JackHorzempa Poo-Bah (2,975) Dec 15, 2005 Pennsylvania
    Supporter

    Chris, it is not just the 'history' of British beers but as @jesskidden made mention in his reply to you American brewers in the later 1800's - early 1900's would label some of their lagers as being Bohemian Pilsners. I have read were some BAs would claim this labeling (branding) of Bohemian Pilsner is inappropriate because in the Czech Republic only beers brewed in the town of Plzen are permitted to call their lagers as being Pilseners. Well the 'cat is put of the bag' in that well over 100 years ago many breweries, not located in Europe, would label their beers as being Bohemian Pilsners.

    A very dynamic beer world we live (and lived) in.

    Cheers!
     
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  9. RandyCongdon

    RandyCongdon Initiate (181) Nov 23, 2016 Nevada
    Beer Trader

    I just tried Brooklyn Black Chocolate Stout and am in heaven. Thanks to all for the information. I had no idea that this topic would lead to such lively discussion.
     
  10. jesskidden

    jesskidden Meyvn (1,260) Aug 10, 2005 New Jersey
    Subscriber

    Hey, it's the law! (Or "was", anyway :wink: ).

    [​IMG]
     
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  11. flaskman

    flaskman Aspirant (253) Aug 3, 2015 New York

    I can't tell the difference myself other than the fact that the porters I have enjoyed tend to be thinner. This is a great thread. I look forward to reading more.
     
  12. bbtkd

    bbtkd Meyvn (1,336) Sep 20, 2015 South Dakota
    Supporter Subscriber

    I used to gravitate just towards my go-to style - stouts. Over the past year or so, I have explored porters as well and have found some really excellent examples from BA Baltic Porters to more traditional porters made by brewers such as Founders and Central Waters. Many of them are indistinguishable from their stout brethren, though porters do seem to be lower IBU and ABV, milder tasting, and smoother. I've also had a number of surprisingly excellent brown ales such as Lakefront My Turn Mike, Founders Sumatra Mountain, Surly Coffee Bender, Surly Cacao Bender.
     
  13. zid

    zid Champion (800) Feb 15, 2010 New York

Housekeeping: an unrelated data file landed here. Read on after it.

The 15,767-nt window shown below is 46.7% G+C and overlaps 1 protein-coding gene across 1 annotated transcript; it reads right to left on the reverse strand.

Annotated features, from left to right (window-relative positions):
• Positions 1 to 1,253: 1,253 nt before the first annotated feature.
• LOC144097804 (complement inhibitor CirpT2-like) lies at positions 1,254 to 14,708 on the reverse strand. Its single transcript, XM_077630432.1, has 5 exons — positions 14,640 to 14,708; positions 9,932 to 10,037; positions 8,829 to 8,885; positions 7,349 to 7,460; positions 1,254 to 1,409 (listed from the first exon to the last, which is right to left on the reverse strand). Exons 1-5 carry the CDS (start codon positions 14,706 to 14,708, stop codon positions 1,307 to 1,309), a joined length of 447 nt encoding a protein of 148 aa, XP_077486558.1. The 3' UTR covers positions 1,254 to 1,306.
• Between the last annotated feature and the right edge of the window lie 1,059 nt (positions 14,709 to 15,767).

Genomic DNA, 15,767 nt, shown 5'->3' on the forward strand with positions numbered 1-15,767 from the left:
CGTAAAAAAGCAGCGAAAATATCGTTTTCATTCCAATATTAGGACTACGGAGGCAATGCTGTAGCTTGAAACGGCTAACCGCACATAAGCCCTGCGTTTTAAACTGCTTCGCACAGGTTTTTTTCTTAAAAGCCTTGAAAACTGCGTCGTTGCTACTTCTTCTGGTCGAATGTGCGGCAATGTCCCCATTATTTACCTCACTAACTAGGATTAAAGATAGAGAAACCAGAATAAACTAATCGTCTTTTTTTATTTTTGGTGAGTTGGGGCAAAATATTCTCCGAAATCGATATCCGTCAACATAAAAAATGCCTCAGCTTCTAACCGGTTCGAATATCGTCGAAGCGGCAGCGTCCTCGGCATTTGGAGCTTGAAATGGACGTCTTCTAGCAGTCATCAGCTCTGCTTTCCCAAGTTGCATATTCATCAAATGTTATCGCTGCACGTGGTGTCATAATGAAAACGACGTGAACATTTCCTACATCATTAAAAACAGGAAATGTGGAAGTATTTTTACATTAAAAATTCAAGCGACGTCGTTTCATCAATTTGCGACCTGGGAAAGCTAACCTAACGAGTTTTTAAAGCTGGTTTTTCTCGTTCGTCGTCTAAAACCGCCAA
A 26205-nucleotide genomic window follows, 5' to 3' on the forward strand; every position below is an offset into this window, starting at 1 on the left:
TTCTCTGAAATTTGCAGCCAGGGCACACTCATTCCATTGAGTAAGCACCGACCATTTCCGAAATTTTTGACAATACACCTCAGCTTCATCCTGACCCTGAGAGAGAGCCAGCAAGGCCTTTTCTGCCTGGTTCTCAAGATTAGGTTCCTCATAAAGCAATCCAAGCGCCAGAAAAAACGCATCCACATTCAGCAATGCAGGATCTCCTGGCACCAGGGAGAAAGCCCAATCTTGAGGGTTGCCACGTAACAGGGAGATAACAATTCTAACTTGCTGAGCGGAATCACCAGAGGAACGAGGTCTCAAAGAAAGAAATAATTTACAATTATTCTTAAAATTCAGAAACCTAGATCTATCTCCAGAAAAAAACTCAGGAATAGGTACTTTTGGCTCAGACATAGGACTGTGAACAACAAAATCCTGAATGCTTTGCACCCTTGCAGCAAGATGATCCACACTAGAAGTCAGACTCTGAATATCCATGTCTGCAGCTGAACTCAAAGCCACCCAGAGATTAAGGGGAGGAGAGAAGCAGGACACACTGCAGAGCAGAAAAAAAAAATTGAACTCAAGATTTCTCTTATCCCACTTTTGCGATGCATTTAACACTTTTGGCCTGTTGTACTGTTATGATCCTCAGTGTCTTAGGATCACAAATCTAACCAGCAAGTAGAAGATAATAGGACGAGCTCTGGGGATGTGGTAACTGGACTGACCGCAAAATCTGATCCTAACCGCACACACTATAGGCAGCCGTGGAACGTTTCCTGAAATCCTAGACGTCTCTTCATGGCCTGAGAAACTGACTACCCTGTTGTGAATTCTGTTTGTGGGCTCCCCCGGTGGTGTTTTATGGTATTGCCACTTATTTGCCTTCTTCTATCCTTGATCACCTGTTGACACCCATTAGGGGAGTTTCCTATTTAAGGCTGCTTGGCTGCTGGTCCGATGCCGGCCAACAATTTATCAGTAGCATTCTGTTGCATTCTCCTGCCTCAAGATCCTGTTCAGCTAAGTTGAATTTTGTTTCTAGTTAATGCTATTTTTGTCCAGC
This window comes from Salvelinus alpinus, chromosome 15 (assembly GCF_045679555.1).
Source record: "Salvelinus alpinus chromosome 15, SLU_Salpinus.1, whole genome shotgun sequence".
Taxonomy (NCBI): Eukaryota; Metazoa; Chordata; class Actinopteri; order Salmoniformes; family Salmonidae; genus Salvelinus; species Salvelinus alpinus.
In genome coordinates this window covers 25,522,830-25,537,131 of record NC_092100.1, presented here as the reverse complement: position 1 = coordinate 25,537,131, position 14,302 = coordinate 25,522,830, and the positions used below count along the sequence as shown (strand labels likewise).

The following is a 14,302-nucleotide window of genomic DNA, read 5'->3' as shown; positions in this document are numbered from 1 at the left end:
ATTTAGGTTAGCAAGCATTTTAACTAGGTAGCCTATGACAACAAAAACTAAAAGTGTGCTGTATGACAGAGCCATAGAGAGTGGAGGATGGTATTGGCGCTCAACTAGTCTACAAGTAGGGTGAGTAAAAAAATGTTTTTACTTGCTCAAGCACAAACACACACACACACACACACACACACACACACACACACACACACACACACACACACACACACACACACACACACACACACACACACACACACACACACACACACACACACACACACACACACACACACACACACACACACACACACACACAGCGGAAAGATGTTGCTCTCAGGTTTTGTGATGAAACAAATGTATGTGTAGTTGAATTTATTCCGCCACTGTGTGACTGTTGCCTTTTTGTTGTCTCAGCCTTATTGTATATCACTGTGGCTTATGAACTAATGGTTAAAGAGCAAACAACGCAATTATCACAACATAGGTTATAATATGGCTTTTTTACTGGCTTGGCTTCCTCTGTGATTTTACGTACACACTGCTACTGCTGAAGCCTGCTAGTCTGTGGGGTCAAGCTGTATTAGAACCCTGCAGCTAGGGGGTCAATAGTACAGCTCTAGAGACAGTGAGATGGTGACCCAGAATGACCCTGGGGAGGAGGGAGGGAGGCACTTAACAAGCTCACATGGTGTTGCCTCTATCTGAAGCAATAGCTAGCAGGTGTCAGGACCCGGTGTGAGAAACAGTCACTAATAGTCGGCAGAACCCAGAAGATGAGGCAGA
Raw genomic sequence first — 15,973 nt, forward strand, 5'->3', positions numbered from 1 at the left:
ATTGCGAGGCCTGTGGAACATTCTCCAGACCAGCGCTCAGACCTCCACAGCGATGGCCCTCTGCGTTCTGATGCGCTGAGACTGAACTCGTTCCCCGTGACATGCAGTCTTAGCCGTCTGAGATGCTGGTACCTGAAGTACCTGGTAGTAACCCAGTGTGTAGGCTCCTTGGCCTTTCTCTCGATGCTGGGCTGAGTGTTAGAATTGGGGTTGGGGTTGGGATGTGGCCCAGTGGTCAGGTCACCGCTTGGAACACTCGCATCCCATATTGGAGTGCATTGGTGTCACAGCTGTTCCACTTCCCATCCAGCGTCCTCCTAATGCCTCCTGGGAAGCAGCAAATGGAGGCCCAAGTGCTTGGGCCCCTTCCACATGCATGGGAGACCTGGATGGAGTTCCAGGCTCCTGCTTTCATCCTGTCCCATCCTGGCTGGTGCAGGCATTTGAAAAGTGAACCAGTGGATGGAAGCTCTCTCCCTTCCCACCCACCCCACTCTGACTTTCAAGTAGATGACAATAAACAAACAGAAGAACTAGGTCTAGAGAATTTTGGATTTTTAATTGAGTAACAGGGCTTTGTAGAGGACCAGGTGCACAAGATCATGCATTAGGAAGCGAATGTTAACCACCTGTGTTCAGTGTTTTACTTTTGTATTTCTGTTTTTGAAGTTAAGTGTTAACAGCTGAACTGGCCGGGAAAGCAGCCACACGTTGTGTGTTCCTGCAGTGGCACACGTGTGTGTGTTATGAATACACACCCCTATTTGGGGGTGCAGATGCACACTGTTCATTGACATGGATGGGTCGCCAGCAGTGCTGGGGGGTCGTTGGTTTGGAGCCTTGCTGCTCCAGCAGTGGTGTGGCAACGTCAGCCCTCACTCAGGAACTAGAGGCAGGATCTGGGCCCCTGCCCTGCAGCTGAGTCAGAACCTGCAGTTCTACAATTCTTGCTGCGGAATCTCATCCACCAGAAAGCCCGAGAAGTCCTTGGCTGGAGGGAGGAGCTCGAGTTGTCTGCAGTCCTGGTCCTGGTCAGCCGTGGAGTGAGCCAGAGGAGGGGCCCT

Beer Trader

    I think you mean coffee ales. :wink:
     
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  14. bbtkd

    bbtkd Meyvn (1,336) Sep 20, 2015 South Dakota
    Supporter Subscriber

    Yeah. I had a waiter yesterday trying to tell me what they had on tap since their online and printed menus were completely outdated, but he had no idea either. I finally went and looked for myself, came back and ordered a Watertown Kampeska Cold Press. He said - "oh, one of those coffee beers". Apparently does not think coffee beers should be a thing.
     
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  15. Ranbot

    Ranbot Devotee (441) Nov 27, 2006 Pennsylvania

    Unfortunately, the attention-seeking ignoramuses who have no idea what they're talking about and ignore pages of exposition won't be reading your post either.
     
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  16. SteveSexton203

    SteveSexton203 Aspirant (205) Feb 19, 2014 Connecticut

    I have to agree to disagree with you on this. They use black, chocolate, and roasted barley. Right from the SN website.

    INGREDIENTS
    • YEAST Ale yeast
    • BITTERING HOPS Bravo
    • FINISHING HOPS Cascade, Yakima Golding
    • MALTS Two-row Pale, Munich, Caramel, Carafa, Black, Chocolate & Roasted Barley
     
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  17. dennis3951

    dennis3951 Crusader (747) Mar 6, 2008 New Jersey
    Beer Trader

    Here's the ingredients for the porter
    Ingredients
    • Yeast Ale yeast
    • Bittering Hops Aurora
    • Finishing Hops Yakima Golding
    • Malts Two-row Pale, Munich, Chocolate, Caramel, Black & Carafa

    • They are not the same beer, but it's hard to make a case they aren't the same style IMO.
     
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  18. TongoRad

    TongoRad Poo-Bah (1,970) Jun 3, 2004 New Jersey
    Supporter Beer Trader

    Thanks. That recipe has drifted, then. It didn't used to include that. Now I really need to pick up a sixer to check it out.
     
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  19. Ranbot

    Ranbot Devotee (441) Nov 27, 2006 Pennsylvania

    I agree with all of this. I just want to add that I think many peoples' confusion about stouts and porters arise from incorrectly applying characteristics of specific stout/porter sub-categories to stouts and porters generally. If you visualize beer classification like a tree*, the trunk is "beer" and one of the major limbs is "porter/stout" [because they are equivalent terms]. which then branches into sub-categories (e.g. dry Irish stouts, Baltic porters, oatmeal stouts, Russian imperial stouts, milk stouts, Cascadian dark ales, etc.). The sub-categories could have characteristics matching one or more of the items you listed (roast level, adjuncts, thicker, ABV, etc.) but those characteristics cannot be applied to the entire porter/stout limb.